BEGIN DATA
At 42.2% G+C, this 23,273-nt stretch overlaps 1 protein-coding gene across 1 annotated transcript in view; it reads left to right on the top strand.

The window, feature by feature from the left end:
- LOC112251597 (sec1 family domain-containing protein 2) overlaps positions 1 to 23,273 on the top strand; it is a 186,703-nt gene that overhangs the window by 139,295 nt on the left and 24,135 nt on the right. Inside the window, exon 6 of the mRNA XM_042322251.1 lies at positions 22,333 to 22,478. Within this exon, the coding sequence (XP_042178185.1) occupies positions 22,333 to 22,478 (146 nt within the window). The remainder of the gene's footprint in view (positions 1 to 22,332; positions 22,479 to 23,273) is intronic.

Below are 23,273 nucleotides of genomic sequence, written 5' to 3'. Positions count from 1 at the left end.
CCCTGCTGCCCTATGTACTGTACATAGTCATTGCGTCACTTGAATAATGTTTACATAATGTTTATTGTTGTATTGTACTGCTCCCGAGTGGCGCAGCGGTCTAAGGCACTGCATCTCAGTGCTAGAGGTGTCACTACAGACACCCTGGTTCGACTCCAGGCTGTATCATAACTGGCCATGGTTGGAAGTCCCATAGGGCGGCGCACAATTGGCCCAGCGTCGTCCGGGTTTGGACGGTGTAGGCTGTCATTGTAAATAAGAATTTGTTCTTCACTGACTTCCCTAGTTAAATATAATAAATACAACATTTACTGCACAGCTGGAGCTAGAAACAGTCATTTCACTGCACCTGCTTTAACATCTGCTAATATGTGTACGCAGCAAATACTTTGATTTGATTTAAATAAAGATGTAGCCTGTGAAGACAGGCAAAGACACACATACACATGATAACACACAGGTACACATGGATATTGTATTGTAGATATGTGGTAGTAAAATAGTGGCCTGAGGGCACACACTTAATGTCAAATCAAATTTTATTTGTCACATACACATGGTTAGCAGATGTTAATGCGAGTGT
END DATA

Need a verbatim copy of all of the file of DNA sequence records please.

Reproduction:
At 42.2% G+C, this 23,273-nt stretch overlaps 1 protein-coding gene across 1 annotated transcript in view; it reads left to right on the top strand.

The window, feature by feature from the left end:
- LOC112251597 (sec1 family domain-containing protein 2) overlaps positions 1 to 23,273 on the top strand; it is a 186,703-nt gene that overhangs the window by 139,295 nt on the left and 24,135 nt on the right. Inside the window, exon 6 of the mRNA XM_042322251.1 lies at positions 22,333 to 22,478. Within this exon, the coding sequence (XP_042178185.1) occupies positions 22,333 to 22,478 (146 nt within the window). The remainder of the gene's footprint in view (positions 1 to 22,332; positions 22,479 to 23,273) is intronic.

Below are 23,273 nucleotides of genomic sequence, written 5' to 3'. Positions count from 1 at the left end.
CCCTGCTGCCCTATGTACTGTACATAGTCATTGCGTCACTTGAATAATGTTTACATAATGTTTATTGTTGTATTGTACTGCTCCCGAGTGGCGCAGCGGTCTAAGGCACTGCATCTCAGTGCTAGAGGTGTCACTACAGACACCCTGGTTCGACTCCAGGCTGTATCATAACTGGCCATGGTTGGAAGTCCCATAGGGCGGCGCACAATTGGCCCAGCGTCGTCCGGGTTTGGACGGTGTAGGCTGTCATTGTAAATAAGAATTTGTTCTTCACTGACTTCCCTAGTTAAATATAATAAATACAACATTTACTGCACAGCTGGAGCTAGAAACAGTCATTTCACTGCACCTGCTTTAACATCTGCTAATATGTGTACGCAGCAAATACTTTGATTTGATTTAAATAAAGATGTAGCCTGTGAAGACAGGCAAAGACACACATACACATGATAACACACAGGTACACATGGATATTGTATTGTAGATATGTGGTAGTAAAATAGTGGCCTGAGGGCACACACTTAATGTCAAATCAAATTTTATTTGTCACATACACATGGTTAGCAGATGTTAATGCGAGTGT